Warrnambool's accessibility for those with disabilities is still limited as the community raises concerns about the condition of the city's public spaces and amenities.
Unstable footpaths, street trip hazards, improper public toilets, cramped disabled parking spaces, and restricted beach access were among the issues people using mobility aids and disability advocates have called Warrnambool City Council to address.
I fell onto the road once.- Kim Young
South West Advocacy Association (SWAA) advocate Kim Young, who uses a wheelchair and mobility scooter, said the footpaths in the Warrnambool city centre were "dangerous".
"I've fallen off my mobility scooter a couple of times by hitting bumps in footpaths," she said.
"I fell onto the road once."
Ms Young indicated uneven footpaths and cracks in the pavement along streets including Koroit, Kepler and Merri were of concern.
"If it's causing [people] to fall off mobility scooters, it's quite serious," she said.
Ms Young also said curb crossings on streets including Hider and Timor were difficult to navigate due to their height.
"Anything that's got more than an inch lift to get up, you need help with a wheelchair and someone to assist you," she said.
"Being disabled, it's all about independence. That's what you really want, independence to get to places, and not have to have someone there to assist you."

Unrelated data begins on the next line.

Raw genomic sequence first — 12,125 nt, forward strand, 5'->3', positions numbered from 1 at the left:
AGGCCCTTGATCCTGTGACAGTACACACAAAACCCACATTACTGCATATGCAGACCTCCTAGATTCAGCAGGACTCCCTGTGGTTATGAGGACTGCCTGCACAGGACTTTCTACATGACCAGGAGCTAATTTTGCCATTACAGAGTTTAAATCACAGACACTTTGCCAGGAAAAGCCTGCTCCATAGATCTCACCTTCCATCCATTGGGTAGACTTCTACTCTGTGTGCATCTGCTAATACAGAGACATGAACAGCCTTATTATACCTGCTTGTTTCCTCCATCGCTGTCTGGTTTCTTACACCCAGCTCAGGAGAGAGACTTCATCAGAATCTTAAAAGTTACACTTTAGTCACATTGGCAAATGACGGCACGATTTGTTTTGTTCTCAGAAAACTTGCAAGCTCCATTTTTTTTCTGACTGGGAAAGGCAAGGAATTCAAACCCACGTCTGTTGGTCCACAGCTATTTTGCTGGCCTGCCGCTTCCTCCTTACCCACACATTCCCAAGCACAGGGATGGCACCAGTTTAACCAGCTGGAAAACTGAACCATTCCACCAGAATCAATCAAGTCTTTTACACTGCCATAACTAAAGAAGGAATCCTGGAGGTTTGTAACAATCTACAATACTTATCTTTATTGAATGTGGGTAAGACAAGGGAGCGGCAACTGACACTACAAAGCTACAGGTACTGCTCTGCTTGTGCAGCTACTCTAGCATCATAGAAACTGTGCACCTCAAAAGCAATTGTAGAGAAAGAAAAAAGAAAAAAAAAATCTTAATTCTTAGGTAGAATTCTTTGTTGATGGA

Just having handrails isn't enough to support independence.- Kevin Mills
MPower chief executive officer Kevin Mills echoed Ms Young's discontent with the CBD's accessibility infrastructure.
"Some curbs are still too deep for people to cross safely," Mr Mills said.
"We have incidents on record in regard to clients falling over in wheelchairs."
For Mr Mills, Timor Street was an area of concern for its steep curbs and cracked pavements and stressed that it also caused difficulties for people using walkers and walking sticks.
He also said many of the city's disabled parking spots were undersized and made it hard for people that used wheelchair lifters to get in and out of their cars.
"They're still not wide enough," Mr Mills said.
"We find that we have to utilise two normal parking spaces rather than use a disability space."
According to Mr Mills, Warrnambool's old public disabled toilets, including those on Club Lane, were not up to the appropriate standard.
"There are still a lot of toilets that are still too low," he said.
"Just having handrails isn't enough to support independence, the extra height for getting on and off wheelchairs is really important."
Mr Mills said accessibility to Warrnambool's beaches was also poor for people with disabilities and called for beach matting trialled last year to become a permanent fixture.
"We're on the coast, the beach access is really important," he said.
"If there was some facility around beach matting for an everyday option, that'd be really good.
"Enabling people who can't transfer to those beach wheelchairs to access the beach in their own way would be awesome."
People will get hurt, and people will die.- Peter Hulin
Former councillor Peter Hulin, who has long-advocated for improving the city's footpath conditions and disability access, has also spotlighted street trip hazards including cracks caused by tree roots, particularly in the Ozone car park, and poorly placed street signs and raised gutters on Lava Street as areas for improvement.